As for the ECCC list, I agree the numbering system is a bit confusing. I was not suggesting using their format. I just thought it would be a good list for the names of the case types as it probabily lists 90%+ of all the known types.
If it is not on the internet already, even on a subscription basis, I would be surprised, since it is, and has been since it’s inception, a computerized list.

Anyway, good luck on your database. I look forward to someday seeing it up online. We can not have too much info online.

Are you creating a simple list of calibers, or a database of historical and identification information?
Good to see you re-activated,

I started out doing a similar thing years ago.

I have to blame George Hoyem here, he got me started with this adiction. (really big smile here)

I wanted a “Super” version of COTW so I made one using Access.
I now have about 3500 cartridges documented. My goal is to get photos, dimensions and historical data. I began adding photos of boxes a couple of years ago and have over 8000 of them documented. I know that this will be a lifelong endevour. I need to re-write it and simplify my database code, but it keeps me occupied.
Now all I have to figgure out is how to get this thing printed and bound (smile)

I have not seen the ECCC database.
I found that the the MSELECT website ( is an excellent place for some information. There are a number of lists that break down cartridges into some basic categories (great for dropdown boxes).

Have fun with it!


Is the ECCC database that is being discussed the same as the ECRA database (ECRA Caliber Data Viewer)?

Unfortunately, these cartridge collections that we enjoy so much and that we spend so much time on have little interest to the vast majority of people, often including our spouses and children. As a result, the databases that many of us have created for our own use will likely gather dust or be thrown out when we are gone. It seems, rather than having a lot of people spending many hours trying to develop different versions of the same thing, that the manhours involved would be put to better use working on a joint project. While the end result might not be exactly what each person had envisioned, it would be a more ‘complete’ database and would continue to benefit other collectors long after those who worked together to create it are gone. The ECRA database is impressive, and they welcome contributions, including measurements and pictures of new cartridges as well as items already listed.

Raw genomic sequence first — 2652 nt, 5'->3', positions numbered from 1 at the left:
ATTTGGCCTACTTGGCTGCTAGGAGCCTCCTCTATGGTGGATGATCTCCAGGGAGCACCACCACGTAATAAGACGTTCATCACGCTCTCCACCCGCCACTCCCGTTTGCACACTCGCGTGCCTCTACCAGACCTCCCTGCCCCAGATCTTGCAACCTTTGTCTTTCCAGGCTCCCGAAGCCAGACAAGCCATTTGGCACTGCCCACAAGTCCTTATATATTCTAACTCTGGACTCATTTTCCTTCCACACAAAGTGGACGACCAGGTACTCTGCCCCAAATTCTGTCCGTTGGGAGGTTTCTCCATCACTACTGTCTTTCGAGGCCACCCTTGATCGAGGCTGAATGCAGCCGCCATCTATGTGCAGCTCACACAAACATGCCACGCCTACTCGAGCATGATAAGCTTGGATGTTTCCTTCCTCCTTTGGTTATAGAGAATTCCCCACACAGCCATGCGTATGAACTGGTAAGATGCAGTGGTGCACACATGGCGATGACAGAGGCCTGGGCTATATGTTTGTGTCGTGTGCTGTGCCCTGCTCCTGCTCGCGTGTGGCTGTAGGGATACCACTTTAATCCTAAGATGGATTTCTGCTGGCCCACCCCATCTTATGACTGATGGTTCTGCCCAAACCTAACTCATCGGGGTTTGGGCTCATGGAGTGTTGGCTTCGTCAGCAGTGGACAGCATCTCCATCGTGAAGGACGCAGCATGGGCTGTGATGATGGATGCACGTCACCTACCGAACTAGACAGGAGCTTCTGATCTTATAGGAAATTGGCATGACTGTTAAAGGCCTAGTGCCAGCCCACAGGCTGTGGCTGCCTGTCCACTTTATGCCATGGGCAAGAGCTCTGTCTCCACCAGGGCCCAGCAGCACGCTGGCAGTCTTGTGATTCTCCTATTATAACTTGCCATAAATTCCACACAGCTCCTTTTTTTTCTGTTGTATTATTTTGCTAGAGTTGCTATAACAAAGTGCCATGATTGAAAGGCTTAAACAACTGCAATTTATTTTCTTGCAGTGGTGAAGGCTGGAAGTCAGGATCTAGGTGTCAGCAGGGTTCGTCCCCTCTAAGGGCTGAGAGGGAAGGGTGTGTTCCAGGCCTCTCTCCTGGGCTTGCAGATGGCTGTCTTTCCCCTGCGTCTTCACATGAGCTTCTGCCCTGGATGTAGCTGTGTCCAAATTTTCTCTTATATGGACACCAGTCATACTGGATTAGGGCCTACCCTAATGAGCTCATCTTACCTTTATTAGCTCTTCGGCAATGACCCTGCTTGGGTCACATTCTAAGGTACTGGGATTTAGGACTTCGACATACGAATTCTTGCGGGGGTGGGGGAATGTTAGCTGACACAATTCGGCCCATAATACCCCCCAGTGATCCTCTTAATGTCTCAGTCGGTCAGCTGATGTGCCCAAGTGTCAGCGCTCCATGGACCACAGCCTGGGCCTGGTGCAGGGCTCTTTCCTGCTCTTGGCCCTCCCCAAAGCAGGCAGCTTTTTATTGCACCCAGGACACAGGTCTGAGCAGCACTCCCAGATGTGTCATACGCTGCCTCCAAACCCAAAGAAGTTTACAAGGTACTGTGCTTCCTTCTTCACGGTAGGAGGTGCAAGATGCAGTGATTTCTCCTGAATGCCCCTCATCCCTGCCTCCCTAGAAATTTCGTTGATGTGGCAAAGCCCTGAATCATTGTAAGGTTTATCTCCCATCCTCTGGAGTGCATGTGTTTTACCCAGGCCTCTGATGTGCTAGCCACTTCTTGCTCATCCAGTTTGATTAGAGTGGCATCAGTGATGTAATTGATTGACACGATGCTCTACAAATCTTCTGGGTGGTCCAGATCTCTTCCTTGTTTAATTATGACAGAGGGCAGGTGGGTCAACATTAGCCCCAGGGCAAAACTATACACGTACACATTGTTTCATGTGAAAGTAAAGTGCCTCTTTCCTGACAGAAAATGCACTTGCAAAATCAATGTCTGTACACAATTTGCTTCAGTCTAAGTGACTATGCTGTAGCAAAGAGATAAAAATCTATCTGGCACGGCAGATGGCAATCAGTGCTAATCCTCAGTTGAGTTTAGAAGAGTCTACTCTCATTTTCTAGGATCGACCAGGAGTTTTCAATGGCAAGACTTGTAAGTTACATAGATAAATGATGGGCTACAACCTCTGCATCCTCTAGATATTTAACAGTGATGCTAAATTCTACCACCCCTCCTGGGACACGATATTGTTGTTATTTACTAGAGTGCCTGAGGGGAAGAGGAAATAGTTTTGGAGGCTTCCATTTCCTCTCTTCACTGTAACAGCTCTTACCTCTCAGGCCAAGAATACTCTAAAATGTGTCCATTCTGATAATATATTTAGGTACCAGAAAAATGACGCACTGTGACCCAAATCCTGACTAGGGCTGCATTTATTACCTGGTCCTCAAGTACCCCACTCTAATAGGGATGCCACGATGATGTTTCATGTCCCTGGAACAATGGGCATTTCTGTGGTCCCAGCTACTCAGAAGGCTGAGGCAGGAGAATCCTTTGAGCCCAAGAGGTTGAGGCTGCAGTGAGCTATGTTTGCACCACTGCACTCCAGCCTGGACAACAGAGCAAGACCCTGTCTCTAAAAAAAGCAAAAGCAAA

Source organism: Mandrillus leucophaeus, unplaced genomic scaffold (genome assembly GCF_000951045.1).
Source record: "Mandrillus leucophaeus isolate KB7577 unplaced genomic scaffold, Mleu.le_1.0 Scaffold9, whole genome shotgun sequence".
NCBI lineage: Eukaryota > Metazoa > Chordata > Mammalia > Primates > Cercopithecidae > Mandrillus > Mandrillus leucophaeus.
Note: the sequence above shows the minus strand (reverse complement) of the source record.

Guy–No, the listing I refered to is not the same as the ECRA Caliber Data Viewer. It is strickly a computer printout with no data beyond the name. Here is a typical listing:

11052BBC050 11 x 52 R DUTCH BEAUMONT M.1878 NL RI

The first number is the Cheinisse-Regenstreif number. the “NL” is the abbreviation for the country of origin and the “RI” indicates it is a rifle cartridge.

I was unaware of the ECRA Caliber Data Viewer until you mentioned it. Having now seen screenshots of this on the ECRA website, I would have to say that it would be a much better database than the list I mentioned. I note that it uses the same Cheinisse-Regenstreif numbering system, so I would guess it is an outgowth of the former ECCC list. Especially for beginning collectors, the $95.00 price would probably be a good investment as it has all the diminisions and a picture plus can be searched by inputing what diminisions you have to ID an unknown cartridge.

In addition, it is constantly being updated, and these updates can be downloaded to your copy of the database. There are some search functions that I have not looked into; it may have the capability of searching based on dimensions to allow you to identity unknown cartridges.

Guy–According to the information on the ECRA website the database can be searched using any key (measurements, shapes, headstamps, countries, etc.) and the records sorted can then be sorted in any order, sub-selected, etc.